There must be some limiting factor.
I speculate that its one of a few things:
- Keeping the rig pointing into the wind is too expensive. In the 1890's your only choice was a vane of sorts. The very fact that its rotating and using the torque to drive a generator must mean that a significant amount of energy must be expended to tune to the winds position. With a vane design, it would have to be large. Some of the historical patents are showing smaller vanes and some mechanical magic to turn the rig. For an electronic turning of the rig, you would most likely employ some software to average out the eddies and momentary wind changes before turning. A dampening effect if you like.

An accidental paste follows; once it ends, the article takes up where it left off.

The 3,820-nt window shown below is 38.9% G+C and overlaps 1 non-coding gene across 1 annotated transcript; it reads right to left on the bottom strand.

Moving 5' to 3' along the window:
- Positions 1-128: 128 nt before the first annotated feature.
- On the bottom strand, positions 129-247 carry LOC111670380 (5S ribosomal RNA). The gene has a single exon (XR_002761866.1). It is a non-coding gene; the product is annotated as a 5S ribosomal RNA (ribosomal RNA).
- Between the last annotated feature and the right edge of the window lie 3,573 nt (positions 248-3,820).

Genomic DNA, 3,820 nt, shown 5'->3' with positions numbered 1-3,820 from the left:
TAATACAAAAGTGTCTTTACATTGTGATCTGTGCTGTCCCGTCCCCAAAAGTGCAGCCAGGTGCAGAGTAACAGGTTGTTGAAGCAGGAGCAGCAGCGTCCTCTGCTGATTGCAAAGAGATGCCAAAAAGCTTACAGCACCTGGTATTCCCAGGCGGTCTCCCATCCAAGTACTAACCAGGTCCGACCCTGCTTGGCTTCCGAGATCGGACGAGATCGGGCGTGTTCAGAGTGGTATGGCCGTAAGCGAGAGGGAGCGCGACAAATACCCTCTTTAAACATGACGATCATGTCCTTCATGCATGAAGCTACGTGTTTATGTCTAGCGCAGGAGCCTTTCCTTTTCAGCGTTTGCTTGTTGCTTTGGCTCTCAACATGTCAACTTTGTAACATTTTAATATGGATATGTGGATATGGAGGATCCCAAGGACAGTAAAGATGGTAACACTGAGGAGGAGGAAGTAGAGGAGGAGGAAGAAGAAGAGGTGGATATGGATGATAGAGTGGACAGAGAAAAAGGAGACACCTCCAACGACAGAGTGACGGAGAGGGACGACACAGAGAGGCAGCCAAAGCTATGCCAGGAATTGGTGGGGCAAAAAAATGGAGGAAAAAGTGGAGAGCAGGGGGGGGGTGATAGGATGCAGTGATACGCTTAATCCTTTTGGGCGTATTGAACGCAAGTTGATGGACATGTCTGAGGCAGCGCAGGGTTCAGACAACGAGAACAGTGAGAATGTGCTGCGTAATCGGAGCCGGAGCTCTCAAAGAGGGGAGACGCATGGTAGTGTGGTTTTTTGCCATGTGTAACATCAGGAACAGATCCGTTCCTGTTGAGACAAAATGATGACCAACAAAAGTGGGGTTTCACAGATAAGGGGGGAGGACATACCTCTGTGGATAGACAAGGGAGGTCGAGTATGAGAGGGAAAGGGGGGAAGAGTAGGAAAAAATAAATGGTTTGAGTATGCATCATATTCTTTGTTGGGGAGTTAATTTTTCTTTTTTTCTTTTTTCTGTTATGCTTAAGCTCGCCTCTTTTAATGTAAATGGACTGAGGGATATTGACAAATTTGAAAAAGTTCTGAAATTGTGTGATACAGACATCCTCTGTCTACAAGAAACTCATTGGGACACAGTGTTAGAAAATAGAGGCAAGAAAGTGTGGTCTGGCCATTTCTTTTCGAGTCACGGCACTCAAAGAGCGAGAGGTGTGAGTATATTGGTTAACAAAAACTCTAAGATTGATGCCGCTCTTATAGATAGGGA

- Each blade on its own axis may momentarily have some torque that would potentially cause it to jump its own gearing. It might do this because the wind on the individual sail might be uneven left to right. That 2:1 gearing is crucial to success of course, so perhaps even going one tooth different would be enough to require manual intervention. The gears and chains (or axles) might have to be substantial to reduce the chances of cogs slipping. For a design where your using a motor under each sail to turn, you might suffer increased motor stress because of the squalls and eddies of the wind in any situation.